Gibbs, who was brought in to replace popular Jack Pardee, has restructured the squad. Familiar players such as Diron Talbert, Pete Wysocki, Terry Hermeling, Dallas Hickman, Ken Houston and Bob Kuziel have been replaced by rookies, young veterans and newcomers such as Joe Washington, Metcalf and Mike Rae. This has become the youngest Redskin team since the Over-the-Hill gang rode into town 10 years ago.

Third-year players Rich Milot, Monte Coleman and Neal Olkewicz start at linebacker, rookie Tom Flick is Theismann's backup, second-year wide receiver Art Monk could develop into one of the league's best and rookie receiver Charlie Brown and second-year defensive end Mat Mendenhall could play important roles throughout the season.

Monk, Brown and Ricky Thompson are the major figures in a receiving corps whose reputation hardly is keeping secondaries awake at night. Yet Gibbs' passing philosophy and Dan Henning's coaching could make this group a pleasant surprise. If the receivers falter, it will be tough for the offense to flourish.

The same can be said if Theismann, who has been staggered by the club's refusal to negotiate a new contract, doesn't have the kind of standout season he wants. His defensive reads and throwing accuracy are crucial to the offense. He also lends much-needed maturity. It is hard to overrate his importance and the way he has adapted to Gibbs' teaching. But how deeply will his performance be affected by his off-field troubles with management?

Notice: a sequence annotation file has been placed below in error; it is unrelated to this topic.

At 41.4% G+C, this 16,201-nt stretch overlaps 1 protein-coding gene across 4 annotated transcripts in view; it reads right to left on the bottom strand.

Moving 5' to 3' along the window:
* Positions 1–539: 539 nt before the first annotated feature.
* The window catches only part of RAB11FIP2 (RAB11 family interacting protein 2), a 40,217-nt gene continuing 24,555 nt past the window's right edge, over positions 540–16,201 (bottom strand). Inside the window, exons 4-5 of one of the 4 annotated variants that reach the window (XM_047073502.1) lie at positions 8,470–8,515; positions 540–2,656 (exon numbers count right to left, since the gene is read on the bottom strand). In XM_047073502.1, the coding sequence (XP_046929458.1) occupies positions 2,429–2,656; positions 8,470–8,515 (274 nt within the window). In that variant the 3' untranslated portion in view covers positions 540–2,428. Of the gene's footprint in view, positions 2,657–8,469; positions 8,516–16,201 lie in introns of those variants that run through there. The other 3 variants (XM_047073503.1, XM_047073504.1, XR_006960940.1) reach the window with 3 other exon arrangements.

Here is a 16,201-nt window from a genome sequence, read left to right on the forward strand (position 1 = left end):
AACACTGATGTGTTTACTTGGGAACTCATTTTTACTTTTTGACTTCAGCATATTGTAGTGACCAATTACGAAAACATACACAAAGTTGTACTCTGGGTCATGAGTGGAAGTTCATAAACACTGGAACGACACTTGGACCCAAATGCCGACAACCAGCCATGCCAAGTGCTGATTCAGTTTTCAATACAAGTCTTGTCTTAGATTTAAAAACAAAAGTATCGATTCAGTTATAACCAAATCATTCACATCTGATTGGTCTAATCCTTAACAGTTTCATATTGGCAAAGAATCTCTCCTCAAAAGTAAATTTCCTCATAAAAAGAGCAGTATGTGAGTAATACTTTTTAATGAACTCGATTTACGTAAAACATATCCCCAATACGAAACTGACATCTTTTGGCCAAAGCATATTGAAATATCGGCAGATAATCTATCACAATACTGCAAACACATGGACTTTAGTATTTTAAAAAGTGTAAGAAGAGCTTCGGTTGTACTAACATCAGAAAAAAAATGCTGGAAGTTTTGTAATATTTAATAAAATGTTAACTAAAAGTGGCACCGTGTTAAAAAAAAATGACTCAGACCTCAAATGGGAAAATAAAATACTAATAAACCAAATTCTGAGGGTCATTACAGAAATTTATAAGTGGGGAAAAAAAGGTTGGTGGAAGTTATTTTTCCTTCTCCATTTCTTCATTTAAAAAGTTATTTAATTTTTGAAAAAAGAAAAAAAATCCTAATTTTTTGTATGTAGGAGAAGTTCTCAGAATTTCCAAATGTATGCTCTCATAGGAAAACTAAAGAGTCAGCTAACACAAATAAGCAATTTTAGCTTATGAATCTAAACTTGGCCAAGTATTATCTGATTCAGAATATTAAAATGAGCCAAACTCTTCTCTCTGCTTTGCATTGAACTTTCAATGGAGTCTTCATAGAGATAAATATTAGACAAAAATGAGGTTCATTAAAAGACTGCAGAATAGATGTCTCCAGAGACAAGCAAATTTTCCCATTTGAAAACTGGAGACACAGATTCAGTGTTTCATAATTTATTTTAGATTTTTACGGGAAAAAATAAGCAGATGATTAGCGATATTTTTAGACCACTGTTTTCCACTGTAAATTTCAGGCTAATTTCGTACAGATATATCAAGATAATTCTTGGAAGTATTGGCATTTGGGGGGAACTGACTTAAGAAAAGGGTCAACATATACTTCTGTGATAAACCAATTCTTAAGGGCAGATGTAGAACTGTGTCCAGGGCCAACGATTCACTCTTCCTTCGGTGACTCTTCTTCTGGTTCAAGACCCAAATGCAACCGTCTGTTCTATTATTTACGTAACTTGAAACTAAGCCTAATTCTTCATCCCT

The way all the new running backs have fit in has been an on-field surprise. Metcalf, who some thought was washed up, seems as quick as ever, and Joe Washington has looked every bit as good as his clippings. Add the comeback of Riggins from his year's layoff because of a contract dispute and the Redskins may be able to move up the middle as well as outside for a change.

Petitbon will have his defense gambling more, with blitzes, stunts and specialized playing. He'll shuffle personnel, especially along the line, where he will try to get the best of both pass and rush defense from the likes of Young, Mendenhall, Dave Butz (who has had a fine preseason), Karl Lorch, rookie Dexter Manley and ancient Coy Bacon. Unless this front line stabilizes, a lot of Petitbon's tactics will be undercut.

The Redskins want to be stronger against the run (they were next to last in the league in 1980), increase their sack total (44 in 1980) and maintain their stingy play against the pass (first in the league). The secondary of cornerbacks Lemar Parrish and Joe Lavender and safeties Mark Murphy and Tony Peters is superb; the expected return of Brad Dusek would add depth at linebacker, where Coleman is being counted on to produce big plays this season and Olkewicz already has shown improvement in the middle.

The 1980 season produced plenty of sloppy, unintelligent play (36 turnovers and 1,080 yards in penalties, second in the league) and losses. "We're going to try to be smarter," said Gibbs, who cuts off any predictions beyond "I want to win all eight home games.

"I'm encouraged by what I've seen so far, I really am," he said. "We want to be exciting and sound and we'd like to win. That's a tall order, I guess, for any team, considering the changes we've had here."